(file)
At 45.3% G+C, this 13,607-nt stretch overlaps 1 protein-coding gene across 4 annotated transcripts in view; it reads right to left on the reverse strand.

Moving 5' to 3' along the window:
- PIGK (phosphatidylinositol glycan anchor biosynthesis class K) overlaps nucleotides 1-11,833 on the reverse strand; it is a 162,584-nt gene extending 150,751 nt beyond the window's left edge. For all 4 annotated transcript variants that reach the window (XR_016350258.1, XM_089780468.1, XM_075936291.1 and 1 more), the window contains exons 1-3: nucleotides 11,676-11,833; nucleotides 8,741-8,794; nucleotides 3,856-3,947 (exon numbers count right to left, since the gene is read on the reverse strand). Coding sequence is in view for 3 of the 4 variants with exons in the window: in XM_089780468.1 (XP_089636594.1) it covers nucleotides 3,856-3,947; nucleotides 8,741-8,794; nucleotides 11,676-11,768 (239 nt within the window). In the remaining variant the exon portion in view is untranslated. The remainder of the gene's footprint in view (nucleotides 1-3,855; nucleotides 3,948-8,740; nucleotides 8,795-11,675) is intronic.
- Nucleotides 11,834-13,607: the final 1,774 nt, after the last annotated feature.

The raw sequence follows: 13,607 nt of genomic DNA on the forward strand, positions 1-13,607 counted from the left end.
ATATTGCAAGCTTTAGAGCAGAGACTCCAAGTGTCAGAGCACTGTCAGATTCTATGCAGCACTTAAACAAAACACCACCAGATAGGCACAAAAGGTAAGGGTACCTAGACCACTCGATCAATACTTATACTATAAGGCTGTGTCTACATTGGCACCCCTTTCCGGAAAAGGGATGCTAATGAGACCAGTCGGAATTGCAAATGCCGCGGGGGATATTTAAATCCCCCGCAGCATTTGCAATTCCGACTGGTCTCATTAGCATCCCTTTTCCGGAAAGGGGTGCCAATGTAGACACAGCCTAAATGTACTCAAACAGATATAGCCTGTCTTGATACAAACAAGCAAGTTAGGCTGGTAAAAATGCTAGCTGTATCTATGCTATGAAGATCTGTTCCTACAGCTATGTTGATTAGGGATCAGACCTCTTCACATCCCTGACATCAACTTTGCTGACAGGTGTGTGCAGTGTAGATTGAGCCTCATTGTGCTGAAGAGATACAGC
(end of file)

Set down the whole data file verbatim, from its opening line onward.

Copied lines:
At 45.3% G+C, this 13,607-nt stretch overlaps 1 protein-coding gene across 4 annotated transcripts in view; it reads right to left on the reverse strand.

Moving 5' to 3' along the window:
- PIGK (phosphatidylinositol glycan anchor biosynthesis class K) overlaps nucleotides 1-11,833 on the reverse strand; it is a 162,584-nt gene extending 150,751 nt beyond the window's left edge. For all 4 annotated transcript variants that reach the window (XR_016350258.1, XM_089780468.1, XM_075936291.1 and 1 more), the window contains exons 1-3: nucleotides 11,676-11,833; nucleotides 8,741-8,794; nucleotides 3,856-3,947 (exon numbers count right to left, since the gene is read on the reverse strand). Coding sequence is in view for 3 of the 4 variants with exons in the window: in XM_089780468.1 (XP_089636594.1) it covers nucleotides 3,856-3,947; nucleotides 8,741-8,794; nucleotides 11,676-11,768 (239 nt within the window). In the remaining variant the exon portion in view is untranslated. The remainder of the gene's footprint in view (nucleotides 1-3,855; nucleotides 3,948-8,740; nucleotides 8,795-11,675) is intronic.
- Nucleotides 11,834-13,607: the final 1,774 nt, after the last annotated feature.

The raw sequence follows: 13,607 nt of genomic DNA on the forward strand, positions 1-13,607 counted from the left end.
ATATTGCAAGCTTTAGAGCAGAGACTCCAAGTGTCAGAGCACTGTCAGATTCTATGCAGCACTTAAACAAAACACCACCAGATAGGCACAAAAGGTAAGGGTACCTAGACCACTCGATCAATACTTATACTATAAGGCTGTGTCTACATTGGCACCCCTTTCCGGAAAAGGGATGCTAATGAGACCAGTCGGAATTGCAAATGCCGCGGGGGATATTTAAATCCCCCGCAGCATTTGCAATTCCGACTGGTCTCATTAGCATCCCTTTTCCGGAAAGGGGTGCCAATGTAGACACAGCCTAAATGTACTCAAACAGATATAGCCTGTCTTGATACAAACAAGCAAGTTAGGCTGGTAAAAATGCTAGCTGTATCTATGCTATGAAGATCTGTTCCTACAGCTATGTTGATTAGGGATCAGACCTCTTCACATCCCTGACATCAACTTTGCTGACAGGTGTGTGCAGTGTAGATTGAGCCTCATTGTGCTGAAGAGATACAGC